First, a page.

While the popular mood of society toward the past alternates between love and loathing, Timothy Jones says that recalling the past is essential for knowing who we are as persons and as Christians. Why should we rehash what has already happened? What should we recall about ourselves and about God? How can memories of the past spur us on to spiritual renewal in the present and hope for the future?
Table of Contents
SCRIPTURE: Genesis 41:50–52; 50:19–20; Exodus 14:10–14; 15:22–24; 16:1–3; Deuteronomy 4:9–14; 5:12–15; 7:17–19; 8:10–18; 9:4–6 Psalm 25:7; 32:1–5; 42:1–5; 44:1–3, 23–26; 63:6–8; 77:1–12; 106:1–48; 119:49–56; 143:5–12; Lamentations 3:19–24, 40–42; Habakkuk 3:2;Hebrews 10:19–23; Revelation 21:1–4
• The Issue
What event(s) in your life do you look back on as special evidence of God's love and care for you?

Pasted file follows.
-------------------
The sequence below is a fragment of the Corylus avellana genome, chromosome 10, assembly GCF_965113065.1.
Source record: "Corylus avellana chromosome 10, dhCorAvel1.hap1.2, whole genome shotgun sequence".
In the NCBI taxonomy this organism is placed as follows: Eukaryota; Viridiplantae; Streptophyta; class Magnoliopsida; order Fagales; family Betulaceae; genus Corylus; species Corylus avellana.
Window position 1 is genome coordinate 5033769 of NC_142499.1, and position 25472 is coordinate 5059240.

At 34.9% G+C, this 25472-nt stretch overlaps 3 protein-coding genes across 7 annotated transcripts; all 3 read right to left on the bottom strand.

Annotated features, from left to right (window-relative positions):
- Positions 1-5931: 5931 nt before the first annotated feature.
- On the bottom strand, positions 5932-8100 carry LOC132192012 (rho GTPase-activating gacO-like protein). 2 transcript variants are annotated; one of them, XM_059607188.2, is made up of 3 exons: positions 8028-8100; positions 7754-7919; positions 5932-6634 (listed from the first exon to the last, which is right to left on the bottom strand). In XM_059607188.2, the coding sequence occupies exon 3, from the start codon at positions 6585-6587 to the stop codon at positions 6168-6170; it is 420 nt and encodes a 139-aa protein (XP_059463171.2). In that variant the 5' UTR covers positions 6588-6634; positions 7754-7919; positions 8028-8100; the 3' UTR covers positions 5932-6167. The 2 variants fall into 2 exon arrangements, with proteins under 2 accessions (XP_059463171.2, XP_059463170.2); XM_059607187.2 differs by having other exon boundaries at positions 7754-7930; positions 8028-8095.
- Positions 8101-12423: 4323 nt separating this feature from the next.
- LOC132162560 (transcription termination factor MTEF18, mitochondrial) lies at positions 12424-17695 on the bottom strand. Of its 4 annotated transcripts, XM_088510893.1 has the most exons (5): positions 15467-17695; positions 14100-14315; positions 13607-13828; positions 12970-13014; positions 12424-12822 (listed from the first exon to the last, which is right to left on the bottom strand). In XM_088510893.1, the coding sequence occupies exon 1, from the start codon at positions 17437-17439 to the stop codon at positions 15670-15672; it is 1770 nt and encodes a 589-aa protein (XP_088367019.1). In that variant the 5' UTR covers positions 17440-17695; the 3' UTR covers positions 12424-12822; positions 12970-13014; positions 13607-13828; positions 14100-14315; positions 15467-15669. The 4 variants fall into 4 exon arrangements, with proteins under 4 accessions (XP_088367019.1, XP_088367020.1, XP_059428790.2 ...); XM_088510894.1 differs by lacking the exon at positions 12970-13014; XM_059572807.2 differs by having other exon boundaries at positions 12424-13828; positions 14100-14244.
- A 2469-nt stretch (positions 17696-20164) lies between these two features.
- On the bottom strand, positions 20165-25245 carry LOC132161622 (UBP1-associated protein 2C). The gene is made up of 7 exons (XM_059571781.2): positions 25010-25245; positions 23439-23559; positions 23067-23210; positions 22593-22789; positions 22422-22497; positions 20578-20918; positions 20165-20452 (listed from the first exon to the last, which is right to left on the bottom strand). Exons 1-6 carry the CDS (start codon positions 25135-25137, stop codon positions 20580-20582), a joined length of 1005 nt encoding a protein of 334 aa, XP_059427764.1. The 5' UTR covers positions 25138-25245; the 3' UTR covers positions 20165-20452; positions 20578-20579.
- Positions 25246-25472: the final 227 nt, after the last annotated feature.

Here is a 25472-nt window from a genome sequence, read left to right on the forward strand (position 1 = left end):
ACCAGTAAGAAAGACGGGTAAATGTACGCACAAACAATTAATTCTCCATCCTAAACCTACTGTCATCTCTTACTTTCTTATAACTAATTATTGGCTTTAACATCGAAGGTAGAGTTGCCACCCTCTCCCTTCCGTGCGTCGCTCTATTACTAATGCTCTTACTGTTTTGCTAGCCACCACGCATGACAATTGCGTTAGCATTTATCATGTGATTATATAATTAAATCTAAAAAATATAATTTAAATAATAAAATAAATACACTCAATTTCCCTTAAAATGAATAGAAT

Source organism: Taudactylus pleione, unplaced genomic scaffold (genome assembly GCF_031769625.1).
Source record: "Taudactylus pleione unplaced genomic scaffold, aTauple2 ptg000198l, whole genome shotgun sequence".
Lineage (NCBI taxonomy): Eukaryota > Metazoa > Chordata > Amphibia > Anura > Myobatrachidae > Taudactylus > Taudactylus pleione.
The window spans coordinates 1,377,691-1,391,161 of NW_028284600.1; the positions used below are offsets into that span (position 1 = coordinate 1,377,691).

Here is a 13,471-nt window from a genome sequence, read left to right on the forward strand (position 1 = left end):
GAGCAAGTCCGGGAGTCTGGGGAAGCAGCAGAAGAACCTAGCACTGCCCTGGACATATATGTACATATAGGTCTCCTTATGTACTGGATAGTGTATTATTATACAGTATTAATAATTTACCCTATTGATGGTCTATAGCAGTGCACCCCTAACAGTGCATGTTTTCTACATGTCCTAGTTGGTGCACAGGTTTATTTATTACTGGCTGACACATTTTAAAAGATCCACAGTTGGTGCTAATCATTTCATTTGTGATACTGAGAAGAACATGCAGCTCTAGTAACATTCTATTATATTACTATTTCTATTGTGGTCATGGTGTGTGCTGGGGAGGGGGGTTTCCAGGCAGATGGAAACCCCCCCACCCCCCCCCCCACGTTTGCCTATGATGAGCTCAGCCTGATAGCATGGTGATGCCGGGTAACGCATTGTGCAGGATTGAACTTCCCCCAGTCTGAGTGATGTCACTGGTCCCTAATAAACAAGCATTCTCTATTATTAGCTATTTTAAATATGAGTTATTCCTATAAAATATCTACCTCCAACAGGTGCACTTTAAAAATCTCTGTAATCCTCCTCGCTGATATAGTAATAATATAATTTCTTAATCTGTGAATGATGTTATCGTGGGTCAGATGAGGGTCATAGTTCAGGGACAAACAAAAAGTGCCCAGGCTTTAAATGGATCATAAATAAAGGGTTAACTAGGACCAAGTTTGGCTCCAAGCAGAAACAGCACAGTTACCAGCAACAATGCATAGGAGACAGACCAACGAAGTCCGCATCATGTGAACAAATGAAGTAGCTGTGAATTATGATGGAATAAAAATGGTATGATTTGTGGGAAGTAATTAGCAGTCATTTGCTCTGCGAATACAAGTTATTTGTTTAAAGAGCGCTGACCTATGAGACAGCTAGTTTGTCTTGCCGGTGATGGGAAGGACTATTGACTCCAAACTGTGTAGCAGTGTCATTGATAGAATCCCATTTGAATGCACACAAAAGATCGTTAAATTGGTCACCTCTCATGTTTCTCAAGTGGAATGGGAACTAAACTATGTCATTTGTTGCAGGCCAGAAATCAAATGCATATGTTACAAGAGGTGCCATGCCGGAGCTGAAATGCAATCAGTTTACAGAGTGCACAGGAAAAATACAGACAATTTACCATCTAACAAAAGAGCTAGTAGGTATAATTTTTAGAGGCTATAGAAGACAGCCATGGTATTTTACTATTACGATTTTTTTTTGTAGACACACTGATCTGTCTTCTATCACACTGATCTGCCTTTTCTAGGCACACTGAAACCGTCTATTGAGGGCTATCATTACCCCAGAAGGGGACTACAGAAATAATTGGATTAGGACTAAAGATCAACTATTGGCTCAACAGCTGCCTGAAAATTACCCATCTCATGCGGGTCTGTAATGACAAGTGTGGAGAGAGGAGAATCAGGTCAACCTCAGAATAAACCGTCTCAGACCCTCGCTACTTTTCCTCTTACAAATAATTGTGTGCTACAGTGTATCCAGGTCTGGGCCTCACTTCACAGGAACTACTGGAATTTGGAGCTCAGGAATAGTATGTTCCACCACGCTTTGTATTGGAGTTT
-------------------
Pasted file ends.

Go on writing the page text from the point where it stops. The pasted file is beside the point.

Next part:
Why is it important to focus on God as well as remember our own experiences?
What evidence do you see of a current desire among different age groups to look back at the significant events of their past?
• The Scriptures
Read Exodus 14:10–14. Why do you think the children of Israel so quickly forgot God's powerful interventions on their behalf?
Hebrews 10:19–23: What hope does God give us concerning the parts of our lives we would like to forget?
• The Application
Sample application questions:
What personal steps can you take to keep the character and faithfulness of God fresh in your mind?
How can our painful memories become a valuable part of the positive remembering advocated in the Bible?
ARTICLE FROM CHRISTIANITY TODAY
• Reading Life Backwards, by Timothy K. Jones (September 1989, 13 printed pages)
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